In May, 2012, we deployed small radio-tags. The goal for the just-completed health assessments was to remove the tags and to examine their potential effects on the dolphins’ health and their dorsal fins.
A highlight for us was to rescue Lizzie, a 16 year old resident female, from fishing line that had already cut almost 3 inches deep into her fluke, and was on its way to severing the fin.
SDRP observers had first seen Lizzie’s fluke entanglement earlier this month, and finding and disentangling her was a priority for us.
After the entangling line was removed and the cuts were treated, Lizzy was examined by veterinarians, and she was deemed to be healthy enough to be released.
Examination of the tag attachment sites on the radio tagged dolphins showed them to be well healed, with no sign of infection more than 2 months after attachment, and the tags were still securely attached to the trailing edges of the fins. The veterinarians did a full health examination, including blood samples, and we’ll await those results to further evaluate the impact of the tags on the dolphins.
The tag attachment research, testing a new design of hydro-dynamically refined, satellite-linked radio-tags, was conducted in collaboration with Wildlife Computers and Dr. Laurens Howle of Bellequant Engineering.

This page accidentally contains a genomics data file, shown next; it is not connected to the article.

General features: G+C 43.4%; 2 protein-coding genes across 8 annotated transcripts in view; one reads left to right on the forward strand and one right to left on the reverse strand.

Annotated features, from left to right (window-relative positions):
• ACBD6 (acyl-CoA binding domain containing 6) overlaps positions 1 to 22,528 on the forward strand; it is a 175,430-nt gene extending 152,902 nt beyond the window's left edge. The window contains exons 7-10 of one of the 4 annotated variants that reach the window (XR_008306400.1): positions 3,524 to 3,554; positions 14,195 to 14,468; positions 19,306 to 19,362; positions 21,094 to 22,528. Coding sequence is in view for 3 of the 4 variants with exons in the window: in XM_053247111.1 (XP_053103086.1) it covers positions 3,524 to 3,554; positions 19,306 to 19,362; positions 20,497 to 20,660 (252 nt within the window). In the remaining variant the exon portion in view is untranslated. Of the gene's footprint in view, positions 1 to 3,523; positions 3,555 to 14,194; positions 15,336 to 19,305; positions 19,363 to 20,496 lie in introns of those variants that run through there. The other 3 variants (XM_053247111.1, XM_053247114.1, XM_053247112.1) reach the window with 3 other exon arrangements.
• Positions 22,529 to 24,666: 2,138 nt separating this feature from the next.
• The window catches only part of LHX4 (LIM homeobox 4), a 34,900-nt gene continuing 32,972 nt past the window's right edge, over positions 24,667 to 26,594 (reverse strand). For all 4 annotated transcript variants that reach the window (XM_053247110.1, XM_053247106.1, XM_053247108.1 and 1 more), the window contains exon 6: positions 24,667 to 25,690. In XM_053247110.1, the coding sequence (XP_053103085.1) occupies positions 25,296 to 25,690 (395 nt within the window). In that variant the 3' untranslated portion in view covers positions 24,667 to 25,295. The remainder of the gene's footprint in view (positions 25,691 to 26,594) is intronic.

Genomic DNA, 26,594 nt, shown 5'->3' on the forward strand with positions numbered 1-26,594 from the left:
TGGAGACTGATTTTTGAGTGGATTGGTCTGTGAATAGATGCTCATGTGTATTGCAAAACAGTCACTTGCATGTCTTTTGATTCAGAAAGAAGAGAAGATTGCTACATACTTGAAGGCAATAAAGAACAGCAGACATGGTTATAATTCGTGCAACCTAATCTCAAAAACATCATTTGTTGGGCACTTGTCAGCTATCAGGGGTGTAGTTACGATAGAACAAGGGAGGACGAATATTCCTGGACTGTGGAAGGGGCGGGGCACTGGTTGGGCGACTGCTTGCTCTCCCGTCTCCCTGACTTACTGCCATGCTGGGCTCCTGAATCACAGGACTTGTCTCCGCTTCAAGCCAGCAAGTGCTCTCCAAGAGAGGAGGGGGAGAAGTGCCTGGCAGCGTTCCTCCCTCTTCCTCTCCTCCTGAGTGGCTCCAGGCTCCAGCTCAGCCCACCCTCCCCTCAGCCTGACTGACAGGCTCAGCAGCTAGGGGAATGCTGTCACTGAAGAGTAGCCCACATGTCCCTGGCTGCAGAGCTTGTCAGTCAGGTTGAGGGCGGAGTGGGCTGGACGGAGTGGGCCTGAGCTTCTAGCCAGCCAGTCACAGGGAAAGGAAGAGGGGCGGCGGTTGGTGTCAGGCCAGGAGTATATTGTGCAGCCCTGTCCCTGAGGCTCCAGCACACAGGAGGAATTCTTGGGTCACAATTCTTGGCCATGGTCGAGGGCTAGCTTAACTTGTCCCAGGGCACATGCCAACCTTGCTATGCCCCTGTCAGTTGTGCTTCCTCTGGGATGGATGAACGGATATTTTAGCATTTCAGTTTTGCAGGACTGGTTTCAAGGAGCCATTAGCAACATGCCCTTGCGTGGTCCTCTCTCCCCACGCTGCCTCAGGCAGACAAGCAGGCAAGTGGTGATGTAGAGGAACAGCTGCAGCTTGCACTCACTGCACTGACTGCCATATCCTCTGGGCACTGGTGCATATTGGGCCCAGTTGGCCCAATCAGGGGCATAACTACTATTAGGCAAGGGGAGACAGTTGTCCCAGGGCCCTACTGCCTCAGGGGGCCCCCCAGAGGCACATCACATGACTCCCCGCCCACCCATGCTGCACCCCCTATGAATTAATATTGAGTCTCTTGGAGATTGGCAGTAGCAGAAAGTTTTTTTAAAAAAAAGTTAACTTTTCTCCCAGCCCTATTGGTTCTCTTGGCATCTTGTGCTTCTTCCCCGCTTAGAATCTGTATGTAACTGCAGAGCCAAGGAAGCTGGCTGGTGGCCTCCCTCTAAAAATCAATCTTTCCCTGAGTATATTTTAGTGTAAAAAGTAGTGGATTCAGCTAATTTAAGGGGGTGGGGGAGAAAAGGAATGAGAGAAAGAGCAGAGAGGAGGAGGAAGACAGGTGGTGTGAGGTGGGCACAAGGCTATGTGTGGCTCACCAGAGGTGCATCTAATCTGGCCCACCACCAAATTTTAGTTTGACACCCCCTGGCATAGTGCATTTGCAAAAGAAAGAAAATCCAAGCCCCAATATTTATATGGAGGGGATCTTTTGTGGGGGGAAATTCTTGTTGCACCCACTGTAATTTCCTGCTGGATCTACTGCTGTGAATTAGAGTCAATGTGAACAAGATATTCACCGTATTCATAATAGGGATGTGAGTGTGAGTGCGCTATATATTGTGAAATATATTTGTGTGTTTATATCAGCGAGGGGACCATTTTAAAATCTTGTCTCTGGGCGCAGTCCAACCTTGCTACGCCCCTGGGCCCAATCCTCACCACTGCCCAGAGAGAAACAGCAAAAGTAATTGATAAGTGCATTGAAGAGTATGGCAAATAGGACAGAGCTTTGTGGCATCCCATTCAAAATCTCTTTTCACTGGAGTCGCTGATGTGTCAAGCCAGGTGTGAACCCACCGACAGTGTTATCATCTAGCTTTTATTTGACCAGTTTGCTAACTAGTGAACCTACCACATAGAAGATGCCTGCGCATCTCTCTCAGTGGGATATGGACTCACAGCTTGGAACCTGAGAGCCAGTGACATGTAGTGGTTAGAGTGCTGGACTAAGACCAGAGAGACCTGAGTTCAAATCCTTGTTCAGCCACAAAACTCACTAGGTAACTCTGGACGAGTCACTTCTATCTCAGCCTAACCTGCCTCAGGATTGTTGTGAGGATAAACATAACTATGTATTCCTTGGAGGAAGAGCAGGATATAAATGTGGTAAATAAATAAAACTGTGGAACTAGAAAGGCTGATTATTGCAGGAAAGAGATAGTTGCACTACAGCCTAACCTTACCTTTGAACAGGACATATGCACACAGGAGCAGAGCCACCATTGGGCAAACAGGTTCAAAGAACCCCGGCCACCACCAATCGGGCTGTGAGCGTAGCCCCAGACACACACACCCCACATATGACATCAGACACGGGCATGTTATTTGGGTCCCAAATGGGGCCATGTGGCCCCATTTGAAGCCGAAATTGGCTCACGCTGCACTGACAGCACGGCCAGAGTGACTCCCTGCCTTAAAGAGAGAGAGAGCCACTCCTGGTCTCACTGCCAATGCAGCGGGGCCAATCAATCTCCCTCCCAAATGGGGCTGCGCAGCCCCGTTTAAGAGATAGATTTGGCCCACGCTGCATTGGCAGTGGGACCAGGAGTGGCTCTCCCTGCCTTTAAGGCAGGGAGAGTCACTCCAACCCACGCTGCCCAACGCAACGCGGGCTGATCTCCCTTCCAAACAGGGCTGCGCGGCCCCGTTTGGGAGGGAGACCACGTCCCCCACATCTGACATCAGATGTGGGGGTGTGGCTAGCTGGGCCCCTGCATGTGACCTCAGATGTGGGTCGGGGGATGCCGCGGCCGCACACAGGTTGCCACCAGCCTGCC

There is a strong need for small satellite-linked tag designs that have minimal impacts to the animals. The tags are useful for research on species or populations that are distant from shore, and for post-release monitoring of stranded or rescued dolphins that have been rehabilitated .
Ours is the first study to look specifically at the impact of small satellite-linked radio tags attached by single plastic pins to the trailing edge of dorsal fins, and it suggests that the new tag designs are having minimal impact on the fins.
All told, 10 Sarasota Bay dolphins were captured, examined by veterinarians, and released during July 16-20, 2012.
The health assessment team totaled 110 researchers, veterinarians, students, and dolphin handlers, with as many as 75 participating each day.
A total of 15 veterinarians cycled through during the health assessments from multiple universities, agencies, and organizations.
The July 2012 health assessments were primarily funded by the Office of Naval Research, and the Georgia Aquarium, and they were conducted under a Scientific Research Permit from the National Marine Fisheries Service.
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